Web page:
The sixth of the Brandreth Oscar Wilde murder mysteries, this is in many ways my favourite. That is, I suppose, because for me these books have been more about Brandreth's re-creation of Wilde's voice and milieu, and the murder mystery in each has been secondary. So this novel, which takes place during and just after Wilde's brutal incarceration for homosexuality, is enormously satisfying in its evocation of time and place, even though, by necessity, we lose Conan Doyle as a character, and also by necessity, the whole tone is quite a bit darker than in the rest of the series.
Brandreth is not nearly as sorry for Wilde as he was for himself - unsurprisingly - in De Profundis, his essay-letter from jail. His painful separation from the unworthy Douglas, which of course obsessed the real Wilde, barely gets a mention here. Instead, we get a gallery of minor characters, including some gay and/or cross-dressing, and on every step of the villainy ladder. The delight, of course, is in Wilde's acute observations of them.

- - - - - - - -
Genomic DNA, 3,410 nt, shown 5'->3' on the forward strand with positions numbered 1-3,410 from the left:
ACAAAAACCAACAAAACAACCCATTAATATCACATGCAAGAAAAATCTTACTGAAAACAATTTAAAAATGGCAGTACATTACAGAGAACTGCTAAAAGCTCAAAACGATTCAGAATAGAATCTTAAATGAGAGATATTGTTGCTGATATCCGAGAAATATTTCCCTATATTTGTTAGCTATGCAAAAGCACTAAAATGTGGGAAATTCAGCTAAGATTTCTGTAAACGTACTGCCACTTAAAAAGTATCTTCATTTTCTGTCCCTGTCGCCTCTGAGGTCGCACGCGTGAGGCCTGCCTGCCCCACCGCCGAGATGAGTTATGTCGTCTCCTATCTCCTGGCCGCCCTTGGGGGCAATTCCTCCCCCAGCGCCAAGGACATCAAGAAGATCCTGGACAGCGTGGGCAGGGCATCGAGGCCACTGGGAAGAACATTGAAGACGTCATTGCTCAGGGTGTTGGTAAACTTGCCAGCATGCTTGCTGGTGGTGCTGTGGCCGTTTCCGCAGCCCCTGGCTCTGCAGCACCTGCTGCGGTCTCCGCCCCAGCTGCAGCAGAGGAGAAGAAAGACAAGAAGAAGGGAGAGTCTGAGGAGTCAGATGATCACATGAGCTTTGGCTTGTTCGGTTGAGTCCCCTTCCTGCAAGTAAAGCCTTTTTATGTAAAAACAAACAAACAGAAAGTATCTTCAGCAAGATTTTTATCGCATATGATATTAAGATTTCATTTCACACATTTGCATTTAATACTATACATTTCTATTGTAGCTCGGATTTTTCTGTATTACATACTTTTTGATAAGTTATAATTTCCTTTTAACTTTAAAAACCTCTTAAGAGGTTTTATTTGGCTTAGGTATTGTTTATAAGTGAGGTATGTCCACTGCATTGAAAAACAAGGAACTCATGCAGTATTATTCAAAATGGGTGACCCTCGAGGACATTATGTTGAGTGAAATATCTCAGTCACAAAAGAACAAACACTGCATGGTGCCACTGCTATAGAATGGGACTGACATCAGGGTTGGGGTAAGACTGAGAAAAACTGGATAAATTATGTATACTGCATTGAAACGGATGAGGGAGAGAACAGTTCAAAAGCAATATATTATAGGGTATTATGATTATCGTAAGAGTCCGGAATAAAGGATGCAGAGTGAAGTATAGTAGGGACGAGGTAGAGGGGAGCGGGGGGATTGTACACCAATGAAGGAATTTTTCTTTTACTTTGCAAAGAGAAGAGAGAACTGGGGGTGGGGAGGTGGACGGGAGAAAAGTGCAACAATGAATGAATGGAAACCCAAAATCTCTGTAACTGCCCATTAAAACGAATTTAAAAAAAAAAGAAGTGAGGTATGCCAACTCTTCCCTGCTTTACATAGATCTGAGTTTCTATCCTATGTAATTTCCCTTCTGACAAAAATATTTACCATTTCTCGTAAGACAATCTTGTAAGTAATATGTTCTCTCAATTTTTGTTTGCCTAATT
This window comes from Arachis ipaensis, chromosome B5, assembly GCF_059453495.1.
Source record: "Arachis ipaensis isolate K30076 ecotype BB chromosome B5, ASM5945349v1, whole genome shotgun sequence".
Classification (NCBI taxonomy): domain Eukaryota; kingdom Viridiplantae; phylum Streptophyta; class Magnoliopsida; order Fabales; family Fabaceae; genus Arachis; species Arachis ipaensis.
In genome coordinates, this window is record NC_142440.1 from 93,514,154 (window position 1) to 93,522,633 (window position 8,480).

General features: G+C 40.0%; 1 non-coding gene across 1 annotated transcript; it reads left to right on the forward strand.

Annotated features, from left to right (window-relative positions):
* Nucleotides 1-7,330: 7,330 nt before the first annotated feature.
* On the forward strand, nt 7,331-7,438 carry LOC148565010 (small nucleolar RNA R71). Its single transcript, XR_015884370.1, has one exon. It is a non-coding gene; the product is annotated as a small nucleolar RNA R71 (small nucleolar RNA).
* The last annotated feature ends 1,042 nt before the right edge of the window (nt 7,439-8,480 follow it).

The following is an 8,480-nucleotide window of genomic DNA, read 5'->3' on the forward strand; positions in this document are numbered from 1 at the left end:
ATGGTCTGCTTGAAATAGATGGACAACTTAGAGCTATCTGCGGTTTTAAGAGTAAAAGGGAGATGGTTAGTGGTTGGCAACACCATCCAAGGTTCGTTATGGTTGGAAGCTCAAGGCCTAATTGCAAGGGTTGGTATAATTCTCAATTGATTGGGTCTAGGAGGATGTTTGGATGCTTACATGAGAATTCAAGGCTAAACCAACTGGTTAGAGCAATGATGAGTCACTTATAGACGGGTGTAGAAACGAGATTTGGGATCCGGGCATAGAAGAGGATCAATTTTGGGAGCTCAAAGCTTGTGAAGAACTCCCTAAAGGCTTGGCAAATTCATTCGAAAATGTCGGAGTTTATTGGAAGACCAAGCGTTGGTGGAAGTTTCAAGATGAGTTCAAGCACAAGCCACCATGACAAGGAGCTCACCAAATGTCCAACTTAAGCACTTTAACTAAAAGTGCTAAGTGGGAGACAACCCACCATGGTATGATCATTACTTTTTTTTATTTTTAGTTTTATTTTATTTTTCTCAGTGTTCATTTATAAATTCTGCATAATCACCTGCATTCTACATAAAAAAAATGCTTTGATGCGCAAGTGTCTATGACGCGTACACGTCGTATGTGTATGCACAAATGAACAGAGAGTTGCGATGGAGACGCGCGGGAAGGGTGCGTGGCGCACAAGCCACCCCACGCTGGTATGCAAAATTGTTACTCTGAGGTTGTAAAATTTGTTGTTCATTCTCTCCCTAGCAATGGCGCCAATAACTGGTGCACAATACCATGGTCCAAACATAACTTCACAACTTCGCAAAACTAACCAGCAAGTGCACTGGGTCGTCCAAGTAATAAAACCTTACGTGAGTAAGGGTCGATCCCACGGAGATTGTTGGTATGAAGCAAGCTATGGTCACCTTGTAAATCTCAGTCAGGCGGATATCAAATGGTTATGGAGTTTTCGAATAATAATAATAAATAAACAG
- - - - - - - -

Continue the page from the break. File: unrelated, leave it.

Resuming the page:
While I'm in hopes this won't be the last "Oscar Wilde and...", it comes chronologically very close to the end of Wilde's life, so if we are to have another, it will either have to be absolutely on the Paris deathbed, or dip back into earlier (and more light-hearted) times. I'm up for either, Mr. Brandreth.